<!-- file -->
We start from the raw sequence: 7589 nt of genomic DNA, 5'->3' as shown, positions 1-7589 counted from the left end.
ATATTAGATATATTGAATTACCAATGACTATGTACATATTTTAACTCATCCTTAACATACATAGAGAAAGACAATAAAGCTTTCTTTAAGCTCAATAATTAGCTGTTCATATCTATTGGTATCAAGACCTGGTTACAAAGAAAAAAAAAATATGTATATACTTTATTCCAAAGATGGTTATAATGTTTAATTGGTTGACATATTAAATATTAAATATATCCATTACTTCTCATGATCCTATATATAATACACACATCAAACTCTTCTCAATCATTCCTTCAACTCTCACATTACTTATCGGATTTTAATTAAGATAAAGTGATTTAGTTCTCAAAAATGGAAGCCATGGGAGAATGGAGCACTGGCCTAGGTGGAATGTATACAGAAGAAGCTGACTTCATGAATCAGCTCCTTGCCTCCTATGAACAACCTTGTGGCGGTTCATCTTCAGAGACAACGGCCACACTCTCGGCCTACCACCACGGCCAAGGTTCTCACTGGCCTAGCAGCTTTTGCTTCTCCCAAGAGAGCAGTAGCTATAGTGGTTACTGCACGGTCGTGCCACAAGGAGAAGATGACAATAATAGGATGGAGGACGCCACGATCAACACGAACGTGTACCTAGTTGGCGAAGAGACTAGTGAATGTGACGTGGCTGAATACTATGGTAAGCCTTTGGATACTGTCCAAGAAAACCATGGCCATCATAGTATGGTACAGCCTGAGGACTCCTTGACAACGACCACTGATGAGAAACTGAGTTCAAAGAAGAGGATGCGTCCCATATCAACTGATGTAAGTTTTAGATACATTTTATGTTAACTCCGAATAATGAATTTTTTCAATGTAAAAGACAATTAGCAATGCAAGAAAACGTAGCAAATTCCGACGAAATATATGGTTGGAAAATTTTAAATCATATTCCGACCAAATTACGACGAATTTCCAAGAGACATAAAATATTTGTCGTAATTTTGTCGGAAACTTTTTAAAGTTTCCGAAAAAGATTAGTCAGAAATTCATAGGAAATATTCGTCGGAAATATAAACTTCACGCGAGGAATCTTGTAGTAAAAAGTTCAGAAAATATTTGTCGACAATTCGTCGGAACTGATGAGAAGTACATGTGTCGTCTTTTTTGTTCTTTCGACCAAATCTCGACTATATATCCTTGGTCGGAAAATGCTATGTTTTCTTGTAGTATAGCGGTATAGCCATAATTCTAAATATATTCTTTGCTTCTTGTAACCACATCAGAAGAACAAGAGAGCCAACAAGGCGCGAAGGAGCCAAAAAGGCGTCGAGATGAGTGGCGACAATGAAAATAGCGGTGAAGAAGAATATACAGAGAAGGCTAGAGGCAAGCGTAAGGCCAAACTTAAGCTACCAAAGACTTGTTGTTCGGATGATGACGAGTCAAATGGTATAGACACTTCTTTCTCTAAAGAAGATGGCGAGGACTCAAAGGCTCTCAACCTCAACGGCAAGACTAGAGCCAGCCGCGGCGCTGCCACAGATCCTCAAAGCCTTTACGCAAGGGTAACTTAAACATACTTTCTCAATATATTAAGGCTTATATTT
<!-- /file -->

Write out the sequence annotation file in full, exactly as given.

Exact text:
We start from the raw sequence: 7589 nt of genomic DNA, 5'->3' as shown, positions 1-7589 counted from the left end.
ATATTAGATATATTGAATTACCAATGACTATGTACATATTTTAACTCATCCTTAACATACATAGAGAAAGACAATAAAGCTTTCTTTAAGCTCAATAATTAGCTGTTCATATCTATTGGTATCAAGACCTGGTTACAAAGAAAAAAAAAATATGTATATACTTTATTCCAAAGATGGTTATAATGTTTAATTGGTTGACATATTAAATATTAAATATATCCATTACTTCTCATGATCCTATATATAATACACACATCAAACTCTTCTCAATCATTCCTTCAACTCTCACATTACTTATCGGATTTTAATTAAGATAAAGTGATTTAGTTCTCAAAAATGGAAGCCATGGGAGAATGGAGCACTGGCCTAGGTGGAATGTATACAGAAGAAGCTGACTTCATGAATCAGCTCCTTGCCTCCTATGAACAACCTTGTGGCGGTTCATCTTCAGAGACAACGGCCACACTCTCGGCCTACCACCACGGCCAAGGTTCTCACTGGCCTAGCAGCTTTTGCTTCTCCCAAGAGAGCAGTAGCTATAGTGGTTACTGCACGGTCGTGCCACAAGGAGAAGATGACAATAATAGGATGGAGGACGCCACGATCAACACGAACGTGTACCTAGTTGGCGAAGAGACTAGTGAATGTGACGTGGCTGAATACTATGGTAAGCCTTTGGATACTGTCCAAGAAAACCATGGCCATCATAGTATGGTACAGCCTGAGGACTCCTTGACAACGACCACTGATGAGAAACTGAGTTCAAAGAAGAGGATGCGTCCCATATCAACTGATGTAAGTTTTAGATACATTTTATGTTAACTCCGAATAATGAATTTTTTCAATGTAAAAGACAATTAGCAATGCAAGAAAACGTAGCAAATTCCGACGAAATATATGGTTGGAAAATTTTAAATCATATTCCGACCAAATTACGACGAATTTCCAAGAGACATAAAATATTTGTCGTAATTTTGTCGGAAACTTTTTAAAGTTTCCGAAAAAGATTAGTCAGAAATTCATAGGAAATATTCGTCGGAAATATAAACTTCACGCGAGGAATCTTGTAGTAAAAAGTTCAGAAAATATTTGTCGACAATTCGTCGGAACTGATGAGAAGTACATGTGTCGTCTTTTTTGTTCTTTCGACCAAATCTCGACTATATATCCTTGGTCGGAAAATGCTATGTTTTCTTGTAGTATAGCGGTATAGCCATAATTCTAAATATATTCTTTGCTTCTTGTAACCACATCAGAAGAACAAGAGAGCCAACAAGGCGCGAAGGAGCCAAAAAGGCGTCGAGATGAGTGGCGACAATGAAAATAGCGGTGAAGAAGAATATACAGAGAAGGCTAGAGGCAAGCGTAAGGCCAAACTTAAGCTACCAAAGACTTGTTGTTCGGATGATGACGAGTCAAATGGTATAGACACTTCTTTCTCTAAAGAAGATGGCGAGGACTCAAAGGCTCTCAACCTCAACGGCAAGACTAGAGCCAGCCGCGGCGCTGCCACAGATCCTCAAAGCCTTTACGCAAGGGTAACTTAAACATACTTTCTCAATATATTAAGGCTTATATTT